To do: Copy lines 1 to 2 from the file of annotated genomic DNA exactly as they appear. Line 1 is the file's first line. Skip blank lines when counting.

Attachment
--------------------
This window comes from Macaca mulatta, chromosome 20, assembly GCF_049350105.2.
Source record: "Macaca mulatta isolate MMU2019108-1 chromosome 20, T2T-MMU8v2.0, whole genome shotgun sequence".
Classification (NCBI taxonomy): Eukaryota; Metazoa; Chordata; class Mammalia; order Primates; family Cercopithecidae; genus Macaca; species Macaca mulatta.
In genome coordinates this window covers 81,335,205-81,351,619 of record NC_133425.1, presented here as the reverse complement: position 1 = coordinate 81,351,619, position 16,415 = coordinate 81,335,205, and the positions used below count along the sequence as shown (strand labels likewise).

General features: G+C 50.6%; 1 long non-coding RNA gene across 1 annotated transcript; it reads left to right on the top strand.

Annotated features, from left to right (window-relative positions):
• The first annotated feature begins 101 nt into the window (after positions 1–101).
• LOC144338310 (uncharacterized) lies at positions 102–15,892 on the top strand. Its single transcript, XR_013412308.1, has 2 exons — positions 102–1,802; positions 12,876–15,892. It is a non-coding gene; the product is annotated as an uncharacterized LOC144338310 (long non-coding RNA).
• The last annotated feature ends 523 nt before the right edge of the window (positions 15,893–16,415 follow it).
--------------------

This window comes from Macaca mulatta, chromosome 20, assembly GCF_049350105.2.
Source record: "Macaca mulatta isolate MMU2019108-1 chromosome 20, T2T-MMU8v2.0, whole genome shotgun sequence".